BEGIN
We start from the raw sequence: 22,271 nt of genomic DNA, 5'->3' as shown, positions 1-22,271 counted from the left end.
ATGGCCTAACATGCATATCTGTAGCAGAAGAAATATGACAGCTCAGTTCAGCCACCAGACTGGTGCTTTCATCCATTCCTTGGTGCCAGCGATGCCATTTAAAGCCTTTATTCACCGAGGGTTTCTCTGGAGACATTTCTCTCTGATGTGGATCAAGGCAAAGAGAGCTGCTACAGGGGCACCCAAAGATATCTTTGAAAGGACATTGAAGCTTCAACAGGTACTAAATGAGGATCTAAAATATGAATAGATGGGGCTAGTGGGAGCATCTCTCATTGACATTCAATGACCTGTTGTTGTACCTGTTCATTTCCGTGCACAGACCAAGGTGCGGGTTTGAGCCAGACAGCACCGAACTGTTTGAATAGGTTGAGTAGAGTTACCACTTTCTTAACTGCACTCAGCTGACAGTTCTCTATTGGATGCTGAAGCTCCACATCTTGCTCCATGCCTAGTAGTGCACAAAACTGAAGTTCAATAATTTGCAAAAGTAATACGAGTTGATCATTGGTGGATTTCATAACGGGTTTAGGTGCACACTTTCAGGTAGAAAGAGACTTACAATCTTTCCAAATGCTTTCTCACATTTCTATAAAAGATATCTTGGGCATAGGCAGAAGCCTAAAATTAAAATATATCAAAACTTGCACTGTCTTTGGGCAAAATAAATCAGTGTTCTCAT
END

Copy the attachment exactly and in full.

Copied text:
We start from the raw sequence: 22,271 nt of genomic DNA, 5'->3' as shown, positions 1-22,271 counted from the left end.
ATGGCCTAACATGCATATCTGTAGCAGAAGAAATATGACAGCTCAGTTCAGCCACCAGACTGGTGCTTTCATCCATTCCTTGGTGCCAGCGATGCCATTTAAAGCCTTTATTCACCGAGGGTTTCTCTGGAGACATTTCTCTCTGATGTGGATCAAGGCAAAGAGAGCTGCTACAGGGGCACCCAAAGATATCTTTGAAAGGACATTGAAGCTTCAACAGGTACTAAATGAGGATCTAAAATATGAATAGATGGGGCTAGTGGGAGCATCTCTCATTGACATTCAATGACCTGTTGTTGTACCTGTTCATTTCCGTGCACAGACCAAGGTGCGGGTTTGAGCCAGACAGCACCGAACTGTTTGAATAGGTTGAGTAGAGTTACCACTTTCTTAACTGCACTCAGCTGACAGTTCTCTATTGGATGCTGAAGCTCCACATCTTGCTCCATGCCTAGTAGTGCACAAAACTGAAGTTCAATAATTTGCAAAAGTAATACGAGTTGATCATTGGTGGATTTCATAACGGGTTTAGGTGCACACTTTCAGGTAGAAAGAGACTTACAATCTTTCCAAATGCTTTCTCACATTTCTATAAAAGATATCTTGGGCATAGGCAGAAGCCTAAAATTAAAATATATCAAAACTTGCACTGTCTTTGGGCAAAATAAATCAGTGTTCTCAT